The Great CAMRA Revitalisation Project

camraI’ve been meaning to attend some CAMRA stuff and this looked a perfect opportunity. First let’s read the small print on the CAMRA website. This is not to attract new members it is intended for the existing members to decide how they want to proceed.

By a lovely quirk aka Sod’s Law I currently live in west London but by the time of the Ealing consultation I will be living in east London. So I went to the east London at Leyton. Just over 50 people attended according to my headcount. There were two women, most people were in the 40-60 age range according to my guess, over 50% were members of more than 20 years standing and over 50% were ‘active’ members – volunteers and campaigners.

The meeting was opened by the charismatic Michael Hardman, one of the four founding fathers. First time I’d seen or heard him and he seems a lovely chap, not at all hardline. It was also quite clear the organisation was set up to represent good beer. No good keg was available so the real ale definition made perfect sense to exclude it. (Though even then I imagine there were some poor cask ales as well.)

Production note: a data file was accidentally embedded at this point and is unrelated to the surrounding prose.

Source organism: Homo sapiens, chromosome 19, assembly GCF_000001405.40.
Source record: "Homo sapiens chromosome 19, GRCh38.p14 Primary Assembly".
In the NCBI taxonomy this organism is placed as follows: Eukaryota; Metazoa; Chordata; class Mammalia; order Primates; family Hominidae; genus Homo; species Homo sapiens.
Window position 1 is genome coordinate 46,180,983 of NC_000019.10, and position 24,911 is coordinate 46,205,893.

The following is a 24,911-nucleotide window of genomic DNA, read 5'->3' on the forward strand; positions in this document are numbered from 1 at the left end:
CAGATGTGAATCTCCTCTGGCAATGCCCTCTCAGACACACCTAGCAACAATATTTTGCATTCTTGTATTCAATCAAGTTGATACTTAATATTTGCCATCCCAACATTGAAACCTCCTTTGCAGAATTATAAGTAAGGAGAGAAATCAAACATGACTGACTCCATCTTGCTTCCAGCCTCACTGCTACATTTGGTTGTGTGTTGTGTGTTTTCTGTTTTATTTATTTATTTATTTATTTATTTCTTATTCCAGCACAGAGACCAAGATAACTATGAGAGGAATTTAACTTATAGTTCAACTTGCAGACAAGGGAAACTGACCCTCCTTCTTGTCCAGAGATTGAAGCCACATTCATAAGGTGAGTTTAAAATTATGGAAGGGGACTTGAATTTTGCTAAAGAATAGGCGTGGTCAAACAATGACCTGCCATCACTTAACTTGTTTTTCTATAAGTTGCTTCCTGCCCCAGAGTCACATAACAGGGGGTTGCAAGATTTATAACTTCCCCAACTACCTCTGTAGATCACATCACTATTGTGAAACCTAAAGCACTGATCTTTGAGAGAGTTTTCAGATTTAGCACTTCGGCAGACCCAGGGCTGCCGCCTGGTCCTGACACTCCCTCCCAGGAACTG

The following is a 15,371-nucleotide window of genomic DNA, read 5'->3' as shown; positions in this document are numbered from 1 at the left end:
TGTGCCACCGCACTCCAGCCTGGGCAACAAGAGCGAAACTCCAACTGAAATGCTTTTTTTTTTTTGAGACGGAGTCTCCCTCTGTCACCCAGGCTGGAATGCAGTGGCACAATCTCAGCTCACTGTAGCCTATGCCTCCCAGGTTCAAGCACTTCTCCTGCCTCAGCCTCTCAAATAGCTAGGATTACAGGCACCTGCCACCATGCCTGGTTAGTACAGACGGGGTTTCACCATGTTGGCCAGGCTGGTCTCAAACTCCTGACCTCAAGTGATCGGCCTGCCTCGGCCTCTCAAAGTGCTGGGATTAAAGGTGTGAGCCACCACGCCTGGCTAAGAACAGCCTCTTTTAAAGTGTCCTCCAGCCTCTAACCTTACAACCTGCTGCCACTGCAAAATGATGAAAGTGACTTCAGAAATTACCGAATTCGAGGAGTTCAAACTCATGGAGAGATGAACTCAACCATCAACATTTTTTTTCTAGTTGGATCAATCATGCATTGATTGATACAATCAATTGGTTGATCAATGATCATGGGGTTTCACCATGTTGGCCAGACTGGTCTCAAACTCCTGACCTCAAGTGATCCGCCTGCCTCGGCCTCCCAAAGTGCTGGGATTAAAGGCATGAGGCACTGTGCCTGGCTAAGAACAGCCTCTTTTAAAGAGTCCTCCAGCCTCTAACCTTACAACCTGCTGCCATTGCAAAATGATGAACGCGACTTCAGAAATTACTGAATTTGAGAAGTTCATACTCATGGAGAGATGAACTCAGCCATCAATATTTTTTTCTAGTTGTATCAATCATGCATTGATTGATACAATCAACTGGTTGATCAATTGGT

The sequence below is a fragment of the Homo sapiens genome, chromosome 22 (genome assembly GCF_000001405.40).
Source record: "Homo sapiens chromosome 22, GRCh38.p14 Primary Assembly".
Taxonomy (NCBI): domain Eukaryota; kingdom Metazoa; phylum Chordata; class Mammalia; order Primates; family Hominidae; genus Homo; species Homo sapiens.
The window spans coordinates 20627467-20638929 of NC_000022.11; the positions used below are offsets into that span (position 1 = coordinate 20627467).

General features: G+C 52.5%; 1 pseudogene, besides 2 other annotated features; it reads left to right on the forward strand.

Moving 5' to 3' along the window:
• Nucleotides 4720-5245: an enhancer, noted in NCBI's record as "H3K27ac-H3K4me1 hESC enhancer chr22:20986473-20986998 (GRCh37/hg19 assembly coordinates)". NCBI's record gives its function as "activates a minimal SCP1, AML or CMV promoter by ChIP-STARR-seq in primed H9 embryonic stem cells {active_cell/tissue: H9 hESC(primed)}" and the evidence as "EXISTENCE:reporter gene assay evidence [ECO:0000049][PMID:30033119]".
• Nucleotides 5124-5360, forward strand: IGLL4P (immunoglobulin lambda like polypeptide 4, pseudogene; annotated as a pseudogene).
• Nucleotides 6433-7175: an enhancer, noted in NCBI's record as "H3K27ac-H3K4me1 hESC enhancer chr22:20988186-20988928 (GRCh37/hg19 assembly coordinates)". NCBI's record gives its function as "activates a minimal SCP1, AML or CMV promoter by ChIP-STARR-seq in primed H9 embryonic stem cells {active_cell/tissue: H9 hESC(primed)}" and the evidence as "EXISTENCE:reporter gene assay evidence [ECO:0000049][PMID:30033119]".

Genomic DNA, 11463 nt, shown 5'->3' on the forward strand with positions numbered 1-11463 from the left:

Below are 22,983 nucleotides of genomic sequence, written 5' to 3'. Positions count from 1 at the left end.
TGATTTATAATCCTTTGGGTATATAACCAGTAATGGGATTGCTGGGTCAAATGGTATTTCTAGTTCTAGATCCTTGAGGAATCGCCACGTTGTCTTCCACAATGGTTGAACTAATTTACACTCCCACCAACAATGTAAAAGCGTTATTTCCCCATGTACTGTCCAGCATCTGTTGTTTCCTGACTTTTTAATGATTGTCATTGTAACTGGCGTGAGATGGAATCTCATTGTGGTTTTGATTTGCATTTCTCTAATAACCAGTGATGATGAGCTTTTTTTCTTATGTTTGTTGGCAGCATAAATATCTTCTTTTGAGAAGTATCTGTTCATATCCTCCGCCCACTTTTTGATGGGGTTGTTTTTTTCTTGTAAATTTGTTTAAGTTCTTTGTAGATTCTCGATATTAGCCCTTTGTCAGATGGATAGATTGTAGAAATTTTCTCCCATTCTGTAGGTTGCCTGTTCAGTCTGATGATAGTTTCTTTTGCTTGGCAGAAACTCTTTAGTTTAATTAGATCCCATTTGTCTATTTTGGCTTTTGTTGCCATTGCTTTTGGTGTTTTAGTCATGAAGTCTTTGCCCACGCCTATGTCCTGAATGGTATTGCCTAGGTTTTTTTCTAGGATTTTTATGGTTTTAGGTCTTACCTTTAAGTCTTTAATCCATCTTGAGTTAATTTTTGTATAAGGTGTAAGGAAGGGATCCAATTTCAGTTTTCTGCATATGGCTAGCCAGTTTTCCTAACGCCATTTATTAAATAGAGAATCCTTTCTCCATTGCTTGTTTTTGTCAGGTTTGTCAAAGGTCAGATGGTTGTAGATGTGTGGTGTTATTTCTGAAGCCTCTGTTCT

In response to a question it was clear that the intention of this project is not to reach out to non-members (or even the vast majority of inactive members) but to satisfy the members on the way foward. In answer to the question ‘why did you join CAMRA’ real ale was mentioned a lot, though many chose to say why others joined CAMRA.

Given my own sardonic comments on CAMRA you might ask why did I join? Well, I believe that a body who campaigns for good beer is necessary and CAMRA are the only credible kid on the block. And they did help save us in the early days. The reduced entry to beer festivals and ‘Spoons vouchers make it a no brainer, whether you agree with all their principles or not. I still fail to understand why cider and perry are included, I’m not particularly interested in pub campaigning. I’m here for the beer, good beer, preferably made by a small, local brewer.

So it was all very predictable. Everything CAMRA is doing is right and all we need is more existing members to become active. Across the country the first macro results bear this out. There was a strong request for online survey filling but 6k of the 22k respondees chose the Freepost option costing CAMRA money.

Since I first drafted this, James Yeomans, founder of Hop Stuff Brewery has been co-opted onto the panel. A young, modern brewer who recognises the need for good local cask ale and innovative keg beer this is a really positive step. James just relies on his beer tasting good, method of dispense is not important and many of his beers are available in either format.

So, what do we think? Will CAMRA change? The people at the top recognise the need for it and are not absorbed by the threat of carbon dioxide but I fear that the active members will resist substantial change.